You have been planning this event for months. You have it all nailed down; the date is set, the venue is booked, the caterer is locked and loaded, and the stunning decor is selected. Now, all you need is some solid event marketing so that a few hundred people will show up.
But, if you are more of an event planner than you are a marketer, you may be wondering where to start and how best to advertise.
The success of your event has a lot more to do with the integrated marketing strategy you use than with the theme of the occasion. Integrated marketing is the use of multiple channels (such as email, social media, and print collateral) to communicate the same consistent, branded message, and actually get people in the door.
It’s important to think about your event strategically and to position it in the larger picture of your corporate brand. First, ask yourself the following: Why are you having this event: is it a platform for your executive leadership to speak to his or her expertise? Is it informative and educational in nature? Is it purely social? Is it a platform to launch a product or to make an announcement? Is it a networking opportunity? Is it a celebration? Is it an opportunity to introduce new customers to your brand?
The answers to these questions will determine the focus of your marketing efforts, the audiences you will want to target, and the tools you should use to promote the event.
The foundation of any marketing used to promote an event is the registration page or website. The basics of this page should include:
- Theme or topic of the event.
- Date, time and location. Be sure to double-check this information. Errors here – incorrect logistical information like address or time of day – are one of the most common and damaging event marketing mistakes.
- Who should attend (what will your target audience get out of attending).
- If possible, use a testimonial from a previous (similar) event for added value.
But, all of this information will fall flat if you have not included a convincing and compelling description of the event – not just the who, what, and where, but also the WHY. What will attendees get out of coming to the event, what will they learn, what’s the take-away? The language and messaging you use here needs to compel potential attendees to RSVP immediately, excite them, and create a feeling of anticipation.
In addition, be sure to include the following components to your event registration page or website:
- Keynote speakers can draw huge crowds; add their photo and bio, along with a list of their credentials.
- If your keynote speaker has any related videos, get permission to share them on the event page. Or, create a short video interview with the speaker containing snippets about the upcoming event.
- The event logo or image. Remember, this is the image that is going to be shared and reposted, so it should look fantastic.
- Sponsor or affiliate logos. Usually placed toward the bottom, it is imperative to remember and thank those who made this event possible.
- A prominent call to action or registration button. It shouldn’t be obnoxious, but if it isn’t obvious, you may hear crickets at the venue.
Now that you have successfully created your compelling event registration page, you are ready to begin marketing.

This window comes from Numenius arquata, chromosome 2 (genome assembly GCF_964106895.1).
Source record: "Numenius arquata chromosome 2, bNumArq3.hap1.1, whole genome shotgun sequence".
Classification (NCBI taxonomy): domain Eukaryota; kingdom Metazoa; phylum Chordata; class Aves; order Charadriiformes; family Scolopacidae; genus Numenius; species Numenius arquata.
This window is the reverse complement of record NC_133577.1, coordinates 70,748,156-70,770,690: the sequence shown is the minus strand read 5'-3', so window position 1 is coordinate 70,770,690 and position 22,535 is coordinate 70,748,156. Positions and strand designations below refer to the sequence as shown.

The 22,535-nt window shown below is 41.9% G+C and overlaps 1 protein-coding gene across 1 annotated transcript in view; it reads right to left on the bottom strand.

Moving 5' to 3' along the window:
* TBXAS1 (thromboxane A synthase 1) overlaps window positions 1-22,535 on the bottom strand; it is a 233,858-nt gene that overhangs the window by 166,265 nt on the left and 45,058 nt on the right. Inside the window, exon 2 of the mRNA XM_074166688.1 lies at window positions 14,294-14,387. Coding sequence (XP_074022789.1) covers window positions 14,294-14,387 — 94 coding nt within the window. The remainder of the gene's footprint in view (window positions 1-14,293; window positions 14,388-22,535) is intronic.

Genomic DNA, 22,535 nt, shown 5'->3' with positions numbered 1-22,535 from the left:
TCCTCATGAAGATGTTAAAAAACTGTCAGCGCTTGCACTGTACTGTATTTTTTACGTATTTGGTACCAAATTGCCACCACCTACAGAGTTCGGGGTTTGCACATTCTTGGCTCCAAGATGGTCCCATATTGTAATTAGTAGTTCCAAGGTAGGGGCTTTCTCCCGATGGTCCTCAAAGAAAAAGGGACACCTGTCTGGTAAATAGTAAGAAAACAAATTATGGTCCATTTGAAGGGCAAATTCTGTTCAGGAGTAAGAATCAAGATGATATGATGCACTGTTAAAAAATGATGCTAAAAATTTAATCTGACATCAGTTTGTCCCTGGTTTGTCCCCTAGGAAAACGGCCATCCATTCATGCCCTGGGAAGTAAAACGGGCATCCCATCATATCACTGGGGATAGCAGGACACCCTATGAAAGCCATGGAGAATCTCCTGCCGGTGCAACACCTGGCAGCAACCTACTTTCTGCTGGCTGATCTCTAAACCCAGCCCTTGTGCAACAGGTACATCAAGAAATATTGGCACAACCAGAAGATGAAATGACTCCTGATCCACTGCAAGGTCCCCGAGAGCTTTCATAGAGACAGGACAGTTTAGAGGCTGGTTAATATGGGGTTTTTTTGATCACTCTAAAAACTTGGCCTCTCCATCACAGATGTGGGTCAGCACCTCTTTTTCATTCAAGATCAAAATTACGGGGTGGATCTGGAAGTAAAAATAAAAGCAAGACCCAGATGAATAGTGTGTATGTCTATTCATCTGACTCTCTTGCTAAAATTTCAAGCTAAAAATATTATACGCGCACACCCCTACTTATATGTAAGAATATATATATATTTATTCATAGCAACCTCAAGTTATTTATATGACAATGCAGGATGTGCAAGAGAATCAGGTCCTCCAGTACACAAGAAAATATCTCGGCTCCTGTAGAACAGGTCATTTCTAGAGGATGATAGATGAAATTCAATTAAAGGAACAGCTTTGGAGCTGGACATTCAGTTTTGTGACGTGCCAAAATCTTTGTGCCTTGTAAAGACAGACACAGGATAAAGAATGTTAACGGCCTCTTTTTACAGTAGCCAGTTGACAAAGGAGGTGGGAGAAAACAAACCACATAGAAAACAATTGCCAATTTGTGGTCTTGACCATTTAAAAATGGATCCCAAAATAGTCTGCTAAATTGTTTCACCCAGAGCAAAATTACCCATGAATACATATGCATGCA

Considering posting a pre-event blog that contains many of the same details and images from the event page, but with a bit more interesting and in-depth information. For example, if a video interview with the keynote speaker is not available, you could do an email interview and include it in the blog post. Or, if applicable, you could post a brief history, unique facts, or handy tips related to the event theme.
Craft a pre-event email with a catchy subject line. Your subject line can make or break the whole campaign if it doesn’t inspire someone to open it. For example, “Please Join Us” does not interest most people, but “10 Things You Will Miss if You Don’t Attend” peaks the interest. Everyone wants to be in the know and not miss out on an event that promises to be fun and informative!
Share the event registration link on appropriate social media platforms (Facebook, Google+), as well as in your blog post. No matter the size or nature of the event, you will want to start marketing well in advance.
Tweet and/or post in a chronological order:
- Registration opens.
- Early bird registration deadline (if applicable).
- Countdown (“Just X days until…”).
- Keynote speaker mention (“Just saw Tom’s video, incredible!”).
- Mention your sponsors (“Special thanks to ABC Company for making the X event possible!”).
- A “see you there” to all the registrants the day before the event.
Other ideas for marketing your event might include running targeted pay-per-click ad campaigns, creating an event on Facebook, and sending out direct mail flyers to your mailing list. With the use of a compelling description of the event, integrated marketing best practices, and a few insider tips, you can be sure that your next event will be packed.
And, don’t forget post-event marketing. If appropriate, posting photos from the event, or a short video of a presentation, can create a buzz and maintain interest with those invitees that couldn’t attend.
Do you need more in-depth or strategic information? Avocet Communications uses the relationship approach to solve marketing problems. Contact us today to learn more about how we can use our solutions to benefit your business and pack the house at your next event.